Beef consumption is declining, and other proteins are becoming more popular with Americans. So, what does that mean for White Castle System Inc., the king of the slider?
“For a company that is built on a 2-inch-by-2-inch square hamburger, we needed to recognize that trend, first of all, and then decide: Are we going to just ride that trend out or are we going to be proactive and try to get ahead of the game?” says Lisa Ingram.
As a result, White Castle introduced more products in the past six or seven years than it did the 90 years prior.
“That’s been a big focus for me personally in my leadership,” says, Ingram, who became president and CEO last year.
Ingram’s self-awareness of issues like declining beef consumption and her own leadership are adding value to the family business. At the same time, she is making an effort to let her team be part of the company’s future.
“In 2016, in my 360, there was some feedback that I wasn’t letting my team do their stuff, that I was getting too involved in the details and making decisions that they didn’t feel like I should be making,” she says. “And so I worked really hard in 2016 to not give my opinion or let my team give their opinion first and then support them.”
That’s just one example of how Ingram has grown as leader since she succeeded her father, E.W. “Bill” Ingram III. She also uses that self-awareness to surround herself with people who have strengths she doesn’t.
While her father respected different points of view, but emphasized decentralization, Ingram seeks to not only empower the team, but also bring them together to explore new ideas. She doesn’t want to pigeonhole the company into the White Castle way.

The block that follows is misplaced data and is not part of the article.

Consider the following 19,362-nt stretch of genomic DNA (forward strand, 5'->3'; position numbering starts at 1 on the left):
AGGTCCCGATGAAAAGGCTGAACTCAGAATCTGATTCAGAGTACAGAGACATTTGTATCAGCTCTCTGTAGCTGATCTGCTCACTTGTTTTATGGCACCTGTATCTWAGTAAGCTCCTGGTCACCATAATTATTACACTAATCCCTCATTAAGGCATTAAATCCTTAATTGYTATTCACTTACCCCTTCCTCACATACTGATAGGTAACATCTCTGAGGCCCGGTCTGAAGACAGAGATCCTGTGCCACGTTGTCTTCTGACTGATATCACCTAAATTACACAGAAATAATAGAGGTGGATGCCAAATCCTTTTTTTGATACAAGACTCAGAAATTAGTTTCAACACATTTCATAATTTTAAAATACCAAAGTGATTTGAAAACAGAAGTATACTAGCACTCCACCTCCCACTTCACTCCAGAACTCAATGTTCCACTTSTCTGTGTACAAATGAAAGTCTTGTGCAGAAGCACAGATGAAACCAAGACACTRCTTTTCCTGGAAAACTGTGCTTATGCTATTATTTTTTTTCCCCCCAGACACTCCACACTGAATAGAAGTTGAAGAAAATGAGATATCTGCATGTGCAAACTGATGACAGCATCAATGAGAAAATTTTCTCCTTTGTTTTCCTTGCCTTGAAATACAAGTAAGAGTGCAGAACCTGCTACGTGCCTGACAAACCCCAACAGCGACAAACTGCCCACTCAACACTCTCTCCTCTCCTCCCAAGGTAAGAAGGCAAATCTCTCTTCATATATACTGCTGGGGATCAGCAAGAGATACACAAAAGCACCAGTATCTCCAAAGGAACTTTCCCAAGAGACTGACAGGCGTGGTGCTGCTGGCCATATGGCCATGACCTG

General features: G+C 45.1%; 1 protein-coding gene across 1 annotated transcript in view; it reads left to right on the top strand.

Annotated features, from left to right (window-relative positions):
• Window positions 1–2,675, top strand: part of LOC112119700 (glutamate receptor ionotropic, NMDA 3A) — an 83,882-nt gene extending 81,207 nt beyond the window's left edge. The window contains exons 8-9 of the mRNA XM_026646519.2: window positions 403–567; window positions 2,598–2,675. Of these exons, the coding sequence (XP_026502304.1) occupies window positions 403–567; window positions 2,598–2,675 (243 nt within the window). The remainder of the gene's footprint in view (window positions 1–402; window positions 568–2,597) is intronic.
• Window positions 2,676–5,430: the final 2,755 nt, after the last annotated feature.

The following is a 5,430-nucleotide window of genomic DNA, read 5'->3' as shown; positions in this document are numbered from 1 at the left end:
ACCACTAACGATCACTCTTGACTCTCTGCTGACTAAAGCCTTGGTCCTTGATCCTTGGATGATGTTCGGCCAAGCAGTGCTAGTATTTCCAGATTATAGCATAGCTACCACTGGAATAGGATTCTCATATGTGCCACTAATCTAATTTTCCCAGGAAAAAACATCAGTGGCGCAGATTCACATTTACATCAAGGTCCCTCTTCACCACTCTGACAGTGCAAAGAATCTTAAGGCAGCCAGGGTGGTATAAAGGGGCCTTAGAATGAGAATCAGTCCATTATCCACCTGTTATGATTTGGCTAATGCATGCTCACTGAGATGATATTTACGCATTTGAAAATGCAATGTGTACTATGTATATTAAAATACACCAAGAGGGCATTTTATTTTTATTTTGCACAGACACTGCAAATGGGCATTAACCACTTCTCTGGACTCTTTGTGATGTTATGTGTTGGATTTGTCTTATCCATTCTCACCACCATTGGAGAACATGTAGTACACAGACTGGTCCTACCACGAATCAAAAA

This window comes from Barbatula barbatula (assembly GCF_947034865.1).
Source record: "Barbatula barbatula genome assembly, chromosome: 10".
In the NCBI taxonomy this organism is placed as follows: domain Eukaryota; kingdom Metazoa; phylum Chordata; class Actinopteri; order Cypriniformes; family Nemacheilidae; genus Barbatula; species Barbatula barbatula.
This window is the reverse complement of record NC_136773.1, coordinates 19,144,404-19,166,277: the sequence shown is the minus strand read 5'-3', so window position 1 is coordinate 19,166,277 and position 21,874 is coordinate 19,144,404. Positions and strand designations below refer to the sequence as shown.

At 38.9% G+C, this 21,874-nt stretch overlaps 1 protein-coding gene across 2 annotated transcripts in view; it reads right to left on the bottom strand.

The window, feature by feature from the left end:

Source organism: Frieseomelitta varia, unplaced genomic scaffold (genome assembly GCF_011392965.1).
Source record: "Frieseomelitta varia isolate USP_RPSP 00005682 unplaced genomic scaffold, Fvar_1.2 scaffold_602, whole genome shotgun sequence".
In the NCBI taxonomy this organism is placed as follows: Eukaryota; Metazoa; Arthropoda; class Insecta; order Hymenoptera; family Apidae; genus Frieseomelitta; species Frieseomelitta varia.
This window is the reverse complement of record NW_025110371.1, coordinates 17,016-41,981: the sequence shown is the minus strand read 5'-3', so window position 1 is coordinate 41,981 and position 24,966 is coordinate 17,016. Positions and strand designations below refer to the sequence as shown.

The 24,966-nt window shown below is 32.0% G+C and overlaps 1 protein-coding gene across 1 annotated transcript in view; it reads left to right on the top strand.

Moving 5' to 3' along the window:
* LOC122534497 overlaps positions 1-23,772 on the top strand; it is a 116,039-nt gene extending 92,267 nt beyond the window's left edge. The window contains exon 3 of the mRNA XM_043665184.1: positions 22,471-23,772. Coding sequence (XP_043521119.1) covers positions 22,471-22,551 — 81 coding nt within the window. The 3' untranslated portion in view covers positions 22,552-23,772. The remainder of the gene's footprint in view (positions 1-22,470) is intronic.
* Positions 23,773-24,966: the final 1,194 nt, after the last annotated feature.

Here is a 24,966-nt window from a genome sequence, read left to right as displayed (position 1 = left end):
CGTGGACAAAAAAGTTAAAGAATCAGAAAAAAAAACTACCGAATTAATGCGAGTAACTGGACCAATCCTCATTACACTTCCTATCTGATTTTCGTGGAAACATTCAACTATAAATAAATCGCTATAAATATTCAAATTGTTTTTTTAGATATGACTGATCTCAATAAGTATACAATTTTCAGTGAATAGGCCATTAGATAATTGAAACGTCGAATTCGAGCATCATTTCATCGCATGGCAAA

“We’re bringing in different perspectives to enlighten us and to help us grow and think and push us up out of our comfort zone,” Ingram says.
A few years ago, she hired an outsider to run restaurant operations. This was unusual for a company where the majority of staff started with White Castle as teenagers and worked their way up.
“I felt like to complement my skill sets, I needed a strong operations person that hadn’t been at White Castle for 20 or 30 years, and that could help mentor those individuals within White Castle that had been there awhile — a different leadership style, a different leadership philosophy, a different focus on different things,” she says.
Shaped from others
Change is inevitable under a new leader.
“Certainly there are people that really liked my dad’s leadership style and don’t like mine as much. Conversely, there are people that like my leadership style better,” Ingram says. “That’s just part of having a new leader, whether it’s your father or not.”
Throughout your career, you interact with different leaders, she says. If you’re observant and you want to grow, you pick what you like and that helps shape you.
Ingram initially didn’t want to be involved with White Castle. She worked for a Dallas wholesale distributor for five years.
“I was really proud of the fact when I graduated from college, that I got a job on my own without any help from my family or anybody knowing my family name,” Ingram says.
It gave her confidence. But when an opportunity came up at White Castle with the same title as her current position, she thought it was time to see if the family business made sense.
After another stop, this time for her MBA, Ingram came back to White Castle for good as director of operations in 2000.
Experiencing a variety of jobs allows you to figure out what you like, what you’re good at and what to avoid, she says.
“There’s definite value in having different opportunities that stretch you and grow you, and that can be within the same organization, or it can be at other organizations,” Ingram says.